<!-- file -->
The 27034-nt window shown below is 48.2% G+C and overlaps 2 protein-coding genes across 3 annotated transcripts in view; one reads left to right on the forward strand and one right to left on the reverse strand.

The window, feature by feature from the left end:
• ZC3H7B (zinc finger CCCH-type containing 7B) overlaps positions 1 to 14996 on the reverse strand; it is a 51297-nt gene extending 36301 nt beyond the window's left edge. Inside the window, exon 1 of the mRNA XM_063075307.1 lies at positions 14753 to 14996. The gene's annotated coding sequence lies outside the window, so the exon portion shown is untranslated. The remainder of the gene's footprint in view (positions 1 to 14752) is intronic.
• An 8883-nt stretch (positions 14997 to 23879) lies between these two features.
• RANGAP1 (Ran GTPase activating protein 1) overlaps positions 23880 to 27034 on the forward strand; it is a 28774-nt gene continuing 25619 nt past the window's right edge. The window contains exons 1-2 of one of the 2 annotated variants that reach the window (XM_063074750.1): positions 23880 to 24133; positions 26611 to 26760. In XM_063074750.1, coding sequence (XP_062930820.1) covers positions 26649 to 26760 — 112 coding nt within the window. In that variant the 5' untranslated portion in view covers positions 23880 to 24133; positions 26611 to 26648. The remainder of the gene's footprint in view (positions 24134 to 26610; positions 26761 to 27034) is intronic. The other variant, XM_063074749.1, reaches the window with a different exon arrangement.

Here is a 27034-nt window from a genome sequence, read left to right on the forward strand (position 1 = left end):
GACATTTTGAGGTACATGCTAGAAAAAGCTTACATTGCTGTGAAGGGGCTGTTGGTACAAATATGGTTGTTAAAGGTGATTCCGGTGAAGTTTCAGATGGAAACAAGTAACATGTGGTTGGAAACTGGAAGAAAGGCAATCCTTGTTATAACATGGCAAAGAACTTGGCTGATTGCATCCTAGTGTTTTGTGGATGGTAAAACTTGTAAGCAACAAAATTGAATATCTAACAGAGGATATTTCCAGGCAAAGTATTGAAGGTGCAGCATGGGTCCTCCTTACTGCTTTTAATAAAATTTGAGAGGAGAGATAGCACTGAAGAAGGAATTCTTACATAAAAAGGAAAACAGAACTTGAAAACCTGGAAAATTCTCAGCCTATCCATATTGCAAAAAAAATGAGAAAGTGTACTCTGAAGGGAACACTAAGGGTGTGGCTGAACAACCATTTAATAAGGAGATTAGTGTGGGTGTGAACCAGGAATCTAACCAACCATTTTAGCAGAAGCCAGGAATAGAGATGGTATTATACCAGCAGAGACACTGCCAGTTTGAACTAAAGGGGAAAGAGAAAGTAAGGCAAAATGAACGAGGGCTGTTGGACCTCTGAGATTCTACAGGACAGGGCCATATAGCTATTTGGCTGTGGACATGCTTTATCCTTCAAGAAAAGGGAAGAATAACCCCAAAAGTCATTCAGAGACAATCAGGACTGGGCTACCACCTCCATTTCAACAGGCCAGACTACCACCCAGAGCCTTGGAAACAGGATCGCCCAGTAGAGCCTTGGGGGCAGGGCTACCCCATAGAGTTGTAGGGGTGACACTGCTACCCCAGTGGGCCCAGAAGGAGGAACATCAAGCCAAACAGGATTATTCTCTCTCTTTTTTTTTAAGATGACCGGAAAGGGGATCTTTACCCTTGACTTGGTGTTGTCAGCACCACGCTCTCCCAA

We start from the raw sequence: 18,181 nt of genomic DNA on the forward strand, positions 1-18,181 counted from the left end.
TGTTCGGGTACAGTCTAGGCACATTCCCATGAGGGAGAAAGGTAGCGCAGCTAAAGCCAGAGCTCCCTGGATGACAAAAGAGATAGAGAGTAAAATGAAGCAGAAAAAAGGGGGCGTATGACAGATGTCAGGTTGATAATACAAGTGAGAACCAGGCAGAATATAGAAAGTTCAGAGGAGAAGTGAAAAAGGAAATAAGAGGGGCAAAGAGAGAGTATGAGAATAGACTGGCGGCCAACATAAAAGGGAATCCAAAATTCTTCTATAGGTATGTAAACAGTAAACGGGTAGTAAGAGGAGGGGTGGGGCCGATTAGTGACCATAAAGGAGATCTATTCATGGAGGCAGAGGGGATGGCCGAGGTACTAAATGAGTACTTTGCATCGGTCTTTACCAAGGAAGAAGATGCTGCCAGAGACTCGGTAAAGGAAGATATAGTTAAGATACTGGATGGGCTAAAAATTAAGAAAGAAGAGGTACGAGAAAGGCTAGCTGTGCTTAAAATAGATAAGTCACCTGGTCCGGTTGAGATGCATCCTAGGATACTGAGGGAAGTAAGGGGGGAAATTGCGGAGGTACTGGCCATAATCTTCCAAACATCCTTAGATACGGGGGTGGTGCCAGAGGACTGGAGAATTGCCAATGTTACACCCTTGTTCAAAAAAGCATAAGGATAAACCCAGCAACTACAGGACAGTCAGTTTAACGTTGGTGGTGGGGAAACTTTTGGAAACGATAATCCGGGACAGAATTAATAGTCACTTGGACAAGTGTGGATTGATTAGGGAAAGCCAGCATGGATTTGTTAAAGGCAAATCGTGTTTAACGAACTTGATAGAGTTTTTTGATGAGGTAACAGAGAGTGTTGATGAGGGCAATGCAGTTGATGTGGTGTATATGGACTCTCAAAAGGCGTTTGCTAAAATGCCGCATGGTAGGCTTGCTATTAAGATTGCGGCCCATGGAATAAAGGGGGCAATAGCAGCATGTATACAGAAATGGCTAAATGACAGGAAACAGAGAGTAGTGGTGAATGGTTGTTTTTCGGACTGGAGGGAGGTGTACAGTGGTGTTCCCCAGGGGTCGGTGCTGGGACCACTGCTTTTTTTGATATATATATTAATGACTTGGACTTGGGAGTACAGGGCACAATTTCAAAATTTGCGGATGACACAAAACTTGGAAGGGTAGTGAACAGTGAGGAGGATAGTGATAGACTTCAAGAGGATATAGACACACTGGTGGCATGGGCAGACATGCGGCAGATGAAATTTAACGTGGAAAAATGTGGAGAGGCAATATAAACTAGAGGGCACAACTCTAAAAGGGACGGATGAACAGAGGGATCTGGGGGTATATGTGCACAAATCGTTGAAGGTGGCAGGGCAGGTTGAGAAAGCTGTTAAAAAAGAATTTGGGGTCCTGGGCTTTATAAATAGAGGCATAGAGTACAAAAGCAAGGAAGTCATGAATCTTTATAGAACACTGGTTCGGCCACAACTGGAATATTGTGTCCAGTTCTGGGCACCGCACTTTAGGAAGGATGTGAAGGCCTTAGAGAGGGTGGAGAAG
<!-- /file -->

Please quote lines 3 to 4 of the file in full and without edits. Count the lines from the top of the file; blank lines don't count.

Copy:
• ZC3H7B (zinc finger CCCH-type containing 7B) overlaps positions 1 to 14996 on the reverse strand; it is a 51297-nt gene extending 36301 nt beyond the window's left edge. Inside the window, exon 1 of the mRNA XM_063075307.1 lies at positions 14753 to 14996. The gene's annotated coding sequence lies outside the window, so the exon portion shown is untranslated. The remainder of the gene's footprint in view (positions 1 to 14752) is intronic.
• An 8883-nt stretch (positions 14997 to 23879) lies between these two features.